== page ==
In the late nineteenth century an international movement of decorative and fine arts had begun in Britain. Known as the Arts and Crafts movement it stood for traditional craftsmanship using simple forms whilst harnessing natural materials. The Arts and Crafts movement flourished in Europe and North America between 1880 and 1910, heavily influencing art and architecture.
The first Arts and Crafts Society in the United States was established in Boston in 1897. In 1906 a similar society was formed in Detroit, believed to be the second such organization in the United States. At the time many of the leading architects in Detroit were huge advocates of the movement including William Buck Stratton and Albert Kahn who was one of the original-founding members of the society.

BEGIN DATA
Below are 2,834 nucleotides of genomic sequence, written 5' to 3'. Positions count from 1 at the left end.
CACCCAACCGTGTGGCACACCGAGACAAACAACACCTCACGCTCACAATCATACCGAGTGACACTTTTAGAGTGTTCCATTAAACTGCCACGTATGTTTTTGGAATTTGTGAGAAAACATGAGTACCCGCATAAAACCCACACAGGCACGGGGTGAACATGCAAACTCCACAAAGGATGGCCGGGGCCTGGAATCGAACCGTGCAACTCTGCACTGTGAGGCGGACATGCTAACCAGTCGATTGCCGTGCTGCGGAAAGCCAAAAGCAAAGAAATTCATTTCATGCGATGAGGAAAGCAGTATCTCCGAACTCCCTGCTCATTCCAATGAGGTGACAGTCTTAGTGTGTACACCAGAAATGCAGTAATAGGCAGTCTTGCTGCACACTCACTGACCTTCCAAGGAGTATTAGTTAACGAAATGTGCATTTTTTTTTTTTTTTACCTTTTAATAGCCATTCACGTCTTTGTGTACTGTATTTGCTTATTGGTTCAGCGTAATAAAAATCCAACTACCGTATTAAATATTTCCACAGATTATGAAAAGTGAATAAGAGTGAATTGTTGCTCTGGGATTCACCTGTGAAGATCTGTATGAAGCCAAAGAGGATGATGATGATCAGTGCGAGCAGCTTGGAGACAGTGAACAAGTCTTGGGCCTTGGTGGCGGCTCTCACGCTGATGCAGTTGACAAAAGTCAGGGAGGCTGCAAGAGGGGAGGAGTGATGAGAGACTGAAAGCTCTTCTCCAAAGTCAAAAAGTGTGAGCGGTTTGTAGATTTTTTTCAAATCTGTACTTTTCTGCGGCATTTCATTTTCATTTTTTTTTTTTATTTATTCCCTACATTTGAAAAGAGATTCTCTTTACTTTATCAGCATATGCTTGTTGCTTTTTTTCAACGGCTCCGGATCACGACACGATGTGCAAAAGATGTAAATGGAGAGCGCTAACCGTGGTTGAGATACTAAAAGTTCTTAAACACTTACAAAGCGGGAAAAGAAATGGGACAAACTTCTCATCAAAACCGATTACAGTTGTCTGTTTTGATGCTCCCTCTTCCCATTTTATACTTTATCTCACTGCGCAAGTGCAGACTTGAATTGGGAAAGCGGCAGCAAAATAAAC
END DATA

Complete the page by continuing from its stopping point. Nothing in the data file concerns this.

Both Stratton and Kahn were huge exponents of the Arts and Crafts movement in the City, regularly employing key components of the style into their residential projects. As part of the dedication to the societies expansion Stratton helped organize the first and second annual exhibitions of arts and crafts – held at the Detroit Museum of Art in 1904 and 1905. By 1916 the organization became the first Arts and Crafts society in the US to construct its own building. Source: www.detroit1701.org
In 1906 Albert Kahn was commissioned by Lewis H. Jones to design a large mansion in Indian Village – located at 8191 East Jefferson Avenue. Lewis H. Jones was president of the Detroit Copper and Brass Rolling Mills Company, along with being an active official in many other large manufacturing projects and organizations throughout the City.
The design of the home Albert Kahn conceived for Lewis Jones was one of grandeur. It encompassed a classic Tudor Revival style along with keeping the spirit of the Arts and Crafts Movement throughout.